Von Gordon

For much of the last two decades, Von Gordon has encouraged Mississippians to talk about race. As a student at the University of Mississippi, he helped organize the first Statewide Student Summit on Race. Gordon, 42, is now the executive director of the Alluvial Collective, formerly the William Winter Institute for Racial Reconciliation. The nonprofit aims to create stronger communities in Mississippi through educational events, like hosting seminars, assisting in oral histories, and mentoring high school students. 

This session, discussion of race and racism in Mississippi in K-12 school and university classrooms are coming under threat. Last week, the House passed Senate Bill 2113, which seeks to ban the teaching of critical race theory in public schools. Now, Gov. Tate Reeves is poised to sign the legislation, and educators across the state are anxiously waiting to see how it will impact their ability to teach about race and racism in Mississippi.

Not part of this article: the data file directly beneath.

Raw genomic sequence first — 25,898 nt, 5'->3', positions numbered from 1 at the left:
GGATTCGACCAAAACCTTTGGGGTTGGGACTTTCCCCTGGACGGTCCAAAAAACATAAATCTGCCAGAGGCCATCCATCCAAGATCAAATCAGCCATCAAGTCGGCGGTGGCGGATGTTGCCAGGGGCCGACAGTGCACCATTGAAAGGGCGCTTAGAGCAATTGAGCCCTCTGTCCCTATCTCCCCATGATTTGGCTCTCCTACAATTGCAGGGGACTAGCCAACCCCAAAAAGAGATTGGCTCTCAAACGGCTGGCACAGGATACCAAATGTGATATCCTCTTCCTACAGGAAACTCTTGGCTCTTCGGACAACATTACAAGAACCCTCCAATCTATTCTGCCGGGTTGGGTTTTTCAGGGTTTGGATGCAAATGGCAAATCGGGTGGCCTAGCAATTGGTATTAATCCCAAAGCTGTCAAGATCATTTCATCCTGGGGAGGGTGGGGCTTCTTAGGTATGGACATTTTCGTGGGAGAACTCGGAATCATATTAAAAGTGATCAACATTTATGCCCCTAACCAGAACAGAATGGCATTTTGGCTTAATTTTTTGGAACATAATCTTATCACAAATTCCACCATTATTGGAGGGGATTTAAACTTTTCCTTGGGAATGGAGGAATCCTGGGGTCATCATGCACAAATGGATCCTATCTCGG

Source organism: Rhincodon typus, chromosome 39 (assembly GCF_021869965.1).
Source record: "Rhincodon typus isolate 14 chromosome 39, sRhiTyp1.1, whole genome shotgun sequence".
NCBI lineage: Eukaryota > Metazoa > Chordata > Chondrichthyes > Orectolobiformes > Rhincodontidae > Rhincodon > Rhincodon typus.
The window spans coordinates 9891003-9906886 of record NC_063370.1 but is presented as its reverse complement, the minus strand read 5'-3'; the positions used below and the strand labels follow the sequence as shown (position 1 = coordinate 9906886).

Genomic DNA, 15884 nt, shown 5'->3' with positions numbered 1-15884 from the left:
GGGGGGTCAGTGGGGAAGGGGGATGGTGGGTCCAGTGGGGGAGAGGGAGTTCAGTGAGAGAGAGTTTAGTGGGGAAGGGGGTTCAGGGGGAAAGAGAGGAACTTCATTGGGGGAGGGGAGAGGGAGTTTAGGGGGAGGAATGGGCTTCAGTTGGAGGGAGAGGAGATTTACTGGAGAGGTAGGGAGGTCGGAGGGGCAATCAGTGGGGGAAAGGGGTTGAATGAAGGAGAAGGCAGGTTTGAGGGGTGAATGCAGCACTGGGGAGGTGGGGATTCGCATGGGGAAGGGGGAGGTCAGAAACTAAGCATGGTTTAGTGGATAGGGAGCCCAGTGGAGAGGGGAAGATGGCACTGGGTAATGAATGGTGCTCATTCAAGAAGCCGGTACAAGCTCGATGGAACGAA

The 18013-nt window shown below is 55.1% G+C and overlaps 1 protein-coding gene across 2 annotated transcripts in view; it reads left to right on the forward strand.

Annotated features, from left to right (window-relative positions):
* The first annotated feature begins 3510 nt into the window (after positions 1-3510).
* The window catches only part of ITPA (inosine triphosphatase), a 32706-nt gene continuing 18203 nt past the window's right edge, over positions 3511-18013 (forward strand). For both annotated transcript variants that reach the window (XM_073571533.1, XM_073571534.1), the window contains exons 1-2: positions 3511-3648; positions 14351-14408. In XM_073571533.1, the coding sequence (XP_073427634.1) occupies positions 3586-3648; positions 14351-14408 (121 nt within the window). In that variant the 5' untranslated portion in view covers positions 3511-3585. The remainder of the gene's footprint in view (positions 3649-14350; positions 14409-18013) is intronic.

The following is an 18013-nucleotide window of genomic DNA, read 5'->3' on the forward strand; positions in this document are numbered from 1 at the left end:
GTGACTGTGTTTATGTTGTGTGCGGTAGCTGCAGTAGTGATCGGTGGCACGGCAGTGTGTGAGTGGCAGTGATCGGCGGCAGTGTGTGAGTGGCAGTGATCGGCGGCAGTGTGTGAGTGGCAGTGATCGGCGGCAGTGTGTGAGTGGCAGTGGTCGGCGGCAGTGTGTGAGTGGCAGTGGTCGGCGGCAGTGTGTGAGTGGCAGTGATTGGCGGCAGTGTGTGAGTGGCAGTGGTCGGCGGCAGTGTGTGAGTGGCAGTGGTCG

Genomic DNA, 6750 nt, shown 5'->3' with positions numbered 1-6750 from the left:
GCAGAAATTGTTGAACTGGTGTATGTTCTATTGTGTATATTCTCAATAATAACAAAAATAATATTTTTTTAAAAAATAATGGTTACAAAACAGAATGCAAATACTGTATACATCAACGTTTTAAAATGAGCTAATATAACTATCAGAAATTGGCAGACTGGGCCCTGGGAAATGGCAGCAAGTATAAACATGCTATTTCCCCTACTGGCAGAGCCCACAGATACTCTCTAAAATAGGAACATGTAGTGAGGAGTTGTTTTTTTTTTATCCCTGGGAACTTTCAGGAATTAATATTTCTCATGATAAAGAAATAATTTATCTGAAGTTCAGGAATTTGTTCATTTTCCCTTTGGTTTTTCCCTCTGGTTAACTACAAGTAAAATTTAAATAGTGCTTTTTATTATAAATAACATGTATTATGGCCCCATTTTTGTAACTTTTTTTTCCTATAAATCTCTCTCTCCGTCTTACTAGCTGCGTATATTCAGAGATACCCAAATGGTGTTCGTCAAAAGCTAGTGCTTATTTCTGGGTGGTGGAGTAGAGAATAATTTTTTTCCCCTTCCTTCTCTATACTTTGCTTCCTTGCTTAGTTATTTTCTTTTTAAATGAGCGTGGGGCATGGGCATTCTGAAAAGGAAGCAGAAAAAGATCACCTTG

The day after the House passed SB 2113 last week, Mississippi Today spoke with Gordon for “Mississippi in the Know,” a series of free breakfast conversations with policy experts.In this interview, which has been edited and condensed for length, Gordon talked about school desegregation in Mississippi and how that inspired Derrick Bell’s writings on critical race theory. 

Molly Minta: Derrick Bell is one of the founders of critical race theory, and he worked as a lawyer for the NAACP legal defense (fund), and he actually litigated a school desegregation case in Leake County. His experiences working on that case were really formative for the academic work he later did to develop critical race theory. I would love it if you could talk to us a little bit about his experiences. 

Von Gordon: There’s a definition that I’m really fond of. Lee Anne Belldescribes it in a book about teaching for social justice, and she writes: “Critical race theory analyzes and challenges mainstream narratives in law, history, and popular culture that uphold the status quo.” And a big part of how they do that is through counter storytelling.